Slippery roads in the Lakeland area on Monday kept Vermilion, Blackfoot, and Marwayne Fire Departments busy.
On March 7, the Vermilion Fire and Rescue Society were toned out in the morning at 7:49 a.m. for a single-vehicle roll-over on Highway #16 about three miles west of Town.
Firefighters attended the scene and discovered the driver had already self-extricated. Crews remained on-scene to provide traffic control and assist with vehicle removal.
An hour later at 8:33 a.m., on the east side of the County boundary, Blackfoot Fire and Rescue were paged out for a single-vehicle roll-over on Highway #16 just past Range Road 23. County Pump, Car 1, and County #9-1 responded.
“The patient had managed to get themselves free and were kept warm by a passing motorist,” Director of Protective Services in the County of Vermilion River Kirk Hughes said. “They were treated by EMS on-scene and taken to hospital in stable condition. The RCMP continues to investigate.”
After clearing an earlier medical call, Marwayne Fire was alerted to a single-vehicle roll-over with unknown entrapment on Highway #897 before Lea Park Bridge at 12:25 p.m. Marwayne Heavy Rescue, Chief Truck, County Pump/Engine, and County #9-1 attended alongside RCMP Kitscoty.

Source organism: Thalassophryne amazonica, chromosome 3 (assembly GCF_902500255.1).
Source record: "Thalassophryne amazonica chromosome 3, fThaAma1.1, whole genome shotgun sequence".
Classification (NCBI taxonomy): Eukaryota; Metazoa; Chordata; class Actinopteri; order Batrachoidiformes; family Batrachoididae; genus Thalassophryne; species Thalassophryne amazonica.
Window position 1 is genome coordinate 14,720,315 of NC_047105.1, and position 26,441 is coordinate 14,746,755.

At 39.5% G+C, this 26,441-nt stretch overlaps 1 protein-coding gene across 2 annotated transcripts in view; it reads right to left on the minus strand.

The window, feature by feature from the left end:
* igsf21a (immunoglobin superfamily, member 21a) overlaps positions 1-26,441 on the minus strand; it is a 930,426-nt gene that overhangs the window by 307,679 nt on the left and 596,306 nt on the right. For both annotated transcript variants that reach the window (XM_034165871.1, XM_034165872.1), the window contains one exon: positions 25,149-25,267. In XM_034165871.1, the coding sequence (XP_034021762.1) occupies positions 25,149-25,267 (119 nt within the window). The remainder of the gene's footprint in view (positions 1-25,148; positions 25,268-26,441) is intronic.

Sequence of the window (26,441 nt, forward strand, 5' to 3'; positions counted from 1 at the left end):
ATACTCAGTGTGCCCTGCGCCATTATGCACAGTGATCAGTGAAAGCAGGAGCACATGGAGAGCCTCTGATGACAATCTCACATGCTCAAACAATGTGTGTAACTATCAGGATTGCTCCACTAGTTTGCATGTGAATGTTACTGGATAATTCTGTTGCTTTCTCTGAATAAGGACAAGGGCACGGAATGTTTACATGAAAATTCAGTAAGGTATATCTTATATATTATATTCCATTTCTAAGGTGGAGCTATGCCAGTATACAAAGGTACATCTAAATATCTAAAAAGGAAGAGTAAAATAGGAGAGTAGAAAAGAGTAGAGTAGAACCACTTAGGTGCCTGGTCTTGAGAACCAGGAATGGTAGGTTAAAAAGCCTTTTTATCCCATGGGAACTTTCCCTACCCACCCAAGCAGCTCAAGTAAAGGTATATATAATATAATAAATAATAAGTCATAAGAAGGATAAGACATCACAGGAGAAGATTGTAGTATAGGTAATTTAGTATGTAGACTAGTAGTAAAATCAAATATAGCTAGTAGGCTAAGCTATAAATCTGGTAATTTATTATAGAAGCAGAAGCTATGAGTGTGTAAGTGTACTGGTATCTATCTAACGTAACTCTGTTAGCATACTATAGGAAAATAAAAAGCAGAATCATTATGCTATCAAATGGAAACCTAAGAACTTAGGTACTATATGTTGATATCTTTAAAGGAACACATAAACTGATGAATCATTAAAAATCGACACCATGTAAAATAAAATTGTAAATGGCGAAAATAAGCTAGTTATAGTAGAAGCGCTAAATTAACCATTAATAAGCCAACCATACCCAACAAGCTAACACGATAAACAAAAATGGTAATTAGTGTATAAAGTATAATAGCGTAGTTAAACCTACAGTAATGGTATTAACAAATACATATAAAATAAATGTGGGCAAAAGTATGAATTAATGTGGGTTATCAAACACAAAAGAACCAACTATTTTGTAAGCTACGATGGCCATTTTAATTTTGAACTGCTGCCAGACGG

“Thankfully, the two occupants managed to get out of the vehicle and were treated on-scene by Medical First Responders before being released to their own care,” Hughes said.
At 3:43 p.m. Chief Krys, of Vermilion Fire, advised that a three-vehicle MVC with a charter bus in the median ditch sent County Pump to provide traffic control on Highway #16 near Range Road 44.
Blackfoot Fire and Rescue, at 4:29 p.m., were notified of a single-vehicle roll-over on Highway #16 and Range Road 15. EMS and RCMP were also dispatched. Crews arrived on-scene and one patient was treated and transported to the hospital.
“Like many other emergency services across the region, the County of Vermilion River Protective Services had a busy day with icy and snow-covered roads contributing to some hazardous driving conditions,” Hughes said. “Crews responded to nearly a dozen calls for service, with many being minor in nature due to the large volume of snow in the ditches that cushioned a lot of the crashes.”
Peace Officers and the RCMP also responded to several additional calls for service, and Public Works and Gas Utility for the CVR also got into the act by helping pull vehicles out of the ditch and clear intersections and roads that had gotten covered in snow from the strong winds.
“We thank our volunteers for their efforts in keeping our communities safe during such adverse weather,” Hughes concluded.